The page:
To Deliver or Not to Deliver? The Moral Dilemma of Using Food Delivery Services During the Coronavirus Pandemic

Aside from healthcare workers, a different occupation of essential workers emerges amidst the outbreak — food delivery persons.


Cassandra Ng

Cassandra Ng ’20 believes that, though public health should be prioritized during the pandemic, financial security and economic conditions must be considered as well.

With the largest number of COVID-19 cases in the world, New York City’s hospital system is overwhelmed. Since mid-March 2020, thousands of New Yorkers have been practicing social distancing in an effort to prevent the spread of the virus. Following social distancing measures includes the temporary closures of nonessential businesses as well as the suspension of traditional dining. More than a month after all New York City restaurants were mandated to close their doors to customers, the restaurant industry continues to make significant adjustments. 

Among the most vital resources for restaurants are food delivery apps such as Uber Eats, Seamless, Caviar, and Grub Hub. Though important to businesses across the city, the continued operation of these delivery platforms poses a moral dilemma: should food delivery apps remain open for the welfare of the economy, or should they cease operations in order to prioritize public health? 

A majority of restaurants have been turning to delivery apps to maintain their businesses, giving rise to the argument that such platforms are not only important but essential to the economy. As a result of social distancing measures enacted by Governor Andrew Cuomo, the restaurant industry has lost approximately $2 billion in revenue in just three weeks in March 2020 and is projected to lose up to $240 billion by the end of 2020.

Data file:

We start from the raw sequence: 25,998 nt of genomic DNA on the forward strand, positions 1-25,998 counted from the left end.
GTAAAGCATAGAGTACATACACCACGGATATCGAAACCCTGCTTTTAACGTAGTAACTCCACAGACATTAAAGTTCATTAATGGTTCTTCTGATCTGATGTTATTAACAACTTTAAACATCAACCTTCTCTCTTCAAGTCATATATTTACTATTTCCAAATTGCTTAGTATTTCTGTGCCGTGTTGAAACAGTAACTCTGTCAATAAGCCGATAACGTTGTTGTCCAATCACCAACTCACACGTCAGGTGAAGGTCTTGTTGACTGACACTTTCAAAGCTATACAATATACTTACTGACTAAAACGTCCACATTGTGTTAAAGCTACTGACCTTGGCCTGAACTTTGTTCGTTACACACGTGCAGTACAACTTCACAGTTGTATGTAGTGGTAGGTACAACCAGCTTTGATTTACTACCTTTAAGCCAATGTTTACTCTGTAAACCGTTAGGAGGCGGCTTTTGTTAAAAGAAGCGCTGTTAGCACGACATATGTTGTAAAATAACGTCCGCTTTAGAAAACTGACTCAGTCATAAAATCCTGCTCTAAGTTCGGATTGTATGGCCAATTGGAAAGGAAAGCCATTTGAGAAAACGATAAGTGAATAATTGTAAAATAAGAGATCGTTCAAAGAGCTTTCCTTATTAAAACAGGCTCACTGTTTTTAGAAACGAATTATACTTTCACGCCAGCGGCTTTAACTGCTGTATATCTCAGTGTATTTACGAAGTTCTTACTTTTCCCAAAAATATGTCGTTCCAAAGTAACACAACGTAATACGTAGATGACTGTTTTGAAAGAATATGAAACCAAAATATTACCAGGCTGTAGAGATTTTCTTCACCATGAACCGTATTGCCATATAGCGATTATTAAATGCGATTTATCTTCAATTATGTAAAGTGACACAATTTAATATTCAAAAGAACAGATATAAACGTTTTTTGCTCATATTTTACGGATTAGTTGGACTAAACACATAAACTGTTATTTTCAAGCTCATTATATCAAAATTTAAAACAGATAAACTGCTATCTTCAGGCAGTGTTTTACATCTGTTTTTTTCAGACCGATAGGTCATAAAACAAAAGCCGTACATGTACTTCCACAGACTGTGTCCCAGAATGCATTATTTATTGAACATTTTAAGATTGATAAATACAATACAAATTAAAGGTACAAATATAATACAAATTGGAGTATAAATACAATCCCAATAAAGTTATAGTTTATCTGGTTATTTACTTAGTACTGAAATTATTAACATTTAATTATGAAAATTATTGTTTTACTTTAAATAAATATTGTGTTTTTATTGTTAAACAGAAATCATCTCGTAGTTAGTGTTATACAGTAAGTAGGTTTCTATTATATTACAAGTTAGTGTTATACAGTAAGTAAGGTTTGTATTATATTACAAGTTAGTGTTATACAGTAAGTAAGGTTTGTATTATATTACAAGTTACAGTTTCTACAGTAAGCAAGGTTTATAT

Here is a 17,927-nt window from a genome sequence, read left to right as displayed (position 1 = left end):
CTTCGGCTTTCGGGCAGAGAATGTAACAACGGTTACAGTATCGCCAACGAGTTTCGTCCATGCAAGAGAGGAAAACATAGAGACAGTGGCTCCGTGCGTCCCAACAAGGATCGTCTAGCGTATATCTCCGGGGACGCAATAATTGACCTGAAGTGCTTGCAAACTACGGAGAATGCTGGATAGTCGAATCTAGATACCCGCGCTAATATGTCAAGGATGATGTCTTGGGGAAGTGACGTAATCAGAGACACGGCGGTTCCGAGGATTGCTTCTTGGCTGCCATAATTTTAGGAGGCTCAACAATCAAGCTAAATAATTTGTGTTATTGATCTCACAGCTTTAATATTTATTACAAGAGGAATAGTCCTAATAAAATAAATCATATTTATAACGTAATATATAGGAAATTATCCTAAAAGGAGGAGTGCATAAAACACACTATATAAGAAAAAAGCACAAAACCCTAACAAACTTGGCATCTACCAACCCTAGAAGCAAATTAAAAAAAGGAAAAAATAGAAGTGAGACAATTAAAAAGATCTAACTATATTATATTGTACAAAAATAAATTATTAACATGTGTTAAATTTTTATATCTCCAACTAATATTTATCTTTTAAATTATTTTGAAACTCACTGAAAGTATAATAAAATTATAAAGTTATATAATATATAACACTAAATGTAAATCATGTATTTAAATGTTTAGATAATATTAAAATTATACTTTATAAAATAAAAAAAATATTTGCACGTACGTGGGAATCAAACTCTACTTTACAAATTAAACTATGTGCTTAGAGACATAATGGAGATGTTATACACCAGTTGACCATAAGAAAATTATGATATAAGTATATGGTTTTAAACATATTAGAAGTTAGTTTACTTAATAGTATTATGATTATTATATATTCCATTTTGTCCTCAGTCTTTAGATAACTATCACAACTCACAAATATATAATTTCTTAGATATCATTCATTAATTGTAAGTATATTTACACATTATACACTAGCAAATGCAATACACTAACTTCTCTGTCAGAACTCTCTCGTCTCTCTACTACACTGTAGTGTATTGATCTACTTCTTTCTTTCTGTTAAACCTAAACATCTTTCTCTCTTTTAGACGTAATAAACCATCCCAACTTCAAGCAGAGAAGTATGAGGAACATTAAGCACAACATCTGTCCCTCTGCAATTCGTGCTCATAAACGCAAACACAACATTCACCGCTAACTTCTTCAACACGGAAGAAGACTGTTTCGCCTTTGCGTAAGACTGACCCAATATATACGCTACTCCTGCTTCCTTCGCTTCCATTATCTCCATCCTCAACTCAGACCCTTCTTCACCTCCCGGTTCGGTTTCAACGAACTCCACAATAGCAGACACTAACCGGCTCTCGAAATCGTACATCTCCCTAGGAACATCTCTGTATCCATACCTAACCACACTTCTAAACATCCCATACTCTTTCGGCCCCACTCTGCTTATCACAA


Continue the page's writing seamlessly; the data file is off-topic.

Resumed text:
“People have voiced health concerns about how essential workers on the frontlines are more vulnerable to infection, but I think it’s important to recognize that financial insecurity also contributes to vulnerability and is sort of an illness in and of itself,” said Cassandra Ng ’20.

According to Eater New York, New York City alone employs more than 350,000 people in the hospitality industry.” The total closure of restaurants and other related industries combined would not only mean hundreds of thousands of unstable furloughs in the workforce, but also permanent layoffs from employers who cannot pay their employees. According to data collected by the Department of Labor, since the coronavirus calamity began, 1.2 million New Yorkers have already filed for unemployment as of mid-April, with 248,355 of those claims filed by those in the accommodation and food services industries. 

Despite the federal government’s $2 trillion COVID-19 stimulus package, which allocated $349 billion for businesses, the Paycheck Protection Program, or the small business loan program, quickly ran out of money and even temporarily stopped accepting applications after just thirteen days on April 16th, 2020. This is partly attributed to a provision in the package that allowed major chains such as Shake Shack to dip into relief funds and extract millions of dollars in federal bailouts while many small businesses were left waiting for weeks empty-handed. According to a survey conducted in early April by the National Federation of Independent Business, 70% of 300,000 small business owners were actively applying for low-interest loans. However, the United States Small Business Association claims that only 9% of loan approvals have been granted to the food services industry. 

Though the situation continues to evolve, it is clear that the federal government and businesses alike are struggling to compensate for the inequity and drastic loss in business revenue due to the pandemic.